It’s the last question that interests me today. In the years since the Soviet Union collapsed and classified Cold War files on both sides of the Atlantic have begun to be released, new information has emerged about the many spies who worked during the Cold War, including the Cambridge Five. But spies lie. They are trained to hide the truth. Double agents and traitors have all the more reason to do so. Even when the spies no longer have fear of being caught – or already have been – what reason do they have to spill secrets they have kept close for decades?

In my mind, this is what makes spy fiction, even about real spies, so intriguing. The tantalizing personalities of the Cambridge Five make fictionalizing their lives and thoughts even more tempting. Burgess’ flamboyance and Blunt’s academic reticence, Philby’s cold-blooded charm and Maclean’s schizophrenic loyalty, even Cairncross’ (poor, forgotten Cairncross) own personal class struggle. The more you know about these men, the more you realize you will never know.

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‘Better than a Wife’: Homosocial Settings in Period Films

Last month there was a bit of brouhaha about a quote Robert Downey Jr. gave to the New York Post about Guy Ritchie’s new Sherlock Holmes film in which he’ll be taking the title role. Speaking of the relationship between Holmes and his famous sidekick Watson (played by Jude Law), he said, “We’re two men who happen to be roommates, wrestle a lot and share a bed. It’s bad-ass.”

The Post was horrified, declaring in a headline, ” ‘Gay’ Sherlock Holmes Could Backfire for Ritchie.” Quoting a former Post movie critic, the page six article declares, “They know that making Holmes and Watson homosexual will take away two-thirds of their box office. Who is going to want to see Downey Jr. and Law make out?”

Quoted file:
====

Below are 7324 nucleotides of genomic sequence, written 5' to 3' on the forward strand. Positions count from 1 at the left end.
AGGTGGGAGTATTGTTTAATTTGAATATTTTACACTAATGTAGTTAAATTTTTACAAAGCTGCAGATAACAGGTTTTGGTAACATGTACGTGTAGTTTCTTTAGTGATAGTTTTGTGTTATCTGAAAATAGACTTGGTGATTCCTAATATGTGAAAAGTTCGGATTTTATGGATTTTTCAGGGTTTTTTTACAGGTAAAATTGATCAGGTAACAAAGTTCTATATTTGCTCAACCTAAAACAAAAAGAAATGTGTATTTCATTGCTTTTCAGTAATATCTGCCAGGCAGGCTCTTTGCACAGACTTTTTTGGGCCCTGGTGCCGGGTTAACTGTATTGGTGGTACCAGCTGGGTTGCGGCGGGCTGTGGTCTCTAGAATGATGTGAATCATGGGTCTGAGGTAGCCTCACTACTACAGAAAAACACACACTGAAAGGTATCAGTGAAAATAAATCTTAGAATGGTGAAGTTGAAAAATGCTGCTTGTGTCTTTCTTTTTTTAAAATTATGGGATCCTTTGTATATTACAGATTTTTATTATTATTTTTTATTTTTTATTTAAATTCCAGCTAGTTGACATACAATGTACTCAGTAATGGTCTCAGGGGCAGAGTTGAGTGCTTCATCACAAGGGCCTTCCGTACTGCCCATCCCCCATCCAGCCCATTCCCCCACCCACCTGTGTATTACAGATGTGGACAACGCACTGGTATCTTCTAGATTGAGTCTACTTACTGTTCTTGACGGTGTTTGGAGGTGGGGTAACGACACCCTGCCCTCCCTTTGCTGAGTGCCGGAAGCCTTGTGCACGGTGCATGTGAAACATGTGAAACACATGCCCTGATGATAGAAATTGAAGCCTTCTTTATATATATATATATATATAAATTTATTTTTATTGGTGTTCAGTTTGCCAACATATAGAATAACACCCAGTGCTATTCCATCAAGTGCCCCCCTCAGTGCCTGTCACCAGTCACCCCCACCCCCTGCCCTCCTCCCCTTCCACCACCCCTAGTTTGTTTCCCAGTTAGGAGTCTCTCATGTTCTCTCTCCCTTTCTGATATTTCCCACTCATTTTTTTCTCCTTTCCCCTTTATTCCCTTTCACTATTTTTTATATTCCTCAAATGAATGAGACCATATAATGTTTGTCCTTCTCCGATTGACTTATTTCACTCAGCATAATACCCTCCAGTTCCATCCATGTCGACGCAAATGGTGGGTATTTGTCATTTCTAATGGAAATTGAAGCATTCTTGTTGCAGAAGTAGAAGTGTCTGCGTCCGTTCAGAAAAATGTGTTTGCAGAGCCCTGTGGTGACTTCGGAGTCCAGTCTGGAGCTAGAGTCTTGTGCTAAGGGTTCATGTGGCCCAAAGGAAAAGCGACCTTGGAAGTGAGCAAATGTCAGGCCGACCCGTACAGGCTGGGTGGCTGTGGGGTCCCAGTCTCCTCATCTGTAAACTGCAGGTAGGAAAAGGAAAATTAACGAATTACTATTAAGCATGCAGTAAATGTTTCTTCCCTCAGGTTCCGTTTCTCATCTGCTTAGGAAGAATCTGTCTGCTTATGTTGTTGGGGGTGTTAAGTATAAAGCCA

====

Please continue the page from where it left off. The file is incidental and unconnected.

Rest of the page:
Putting aside the rampant homophobia in such a statement, the Post seems to have missed Downey Jr.’s point. They probably haven’t been watching very many period films, either. Here’s the truth of the matter that the good people at the New York Post seem to have missed: even without Guy Ritchie at the helm, there are a lot of homosocial shenanigans in your average buddy movie, especially if the movie has a historical setting.

‘Homosocial’ describes settings and relationships in which relations between people of the same gender – sexual or otherwise – play a central part. Think of the housewives gathered in the kitchen in Mad Men, or the camaraderie among the exclusively male characters of Master and Commander. In such settings, (heterosexual) romance seems to take a secondary role and friendships in gender-defined spaces guide the story. These friendships are often as intense and meaningful as the relationships in a more traditional romance.

Though often ignored (or mocked) today, such relationships have historically played an important part in the lives of men and women. A simple historical fact that is often overlooked by the general public is that for much of history, men and women spent a lot of time apart. For most of history and in most societies across the world, men and women had different social roles, different expectations, and different rights.

As one might expect, such gender-segregated relationships and setting appear frequently in historical films, a fact that becomes odder and more, well, quaint as gender and sexuality become more malleable in modern times. Rarely do filmmakers admit to the importance – or the sometimes sexual undertone – of these relationships between men (or between women) as Ritchie, Downey Jr., and Law seem to be, but time and time again, a homosocial ‘society’ stands at the center of historical films. In an attempt to prove that Downey Jr.’s admission about his own historical film is hardly new, here are a few of my favorite examples of such films.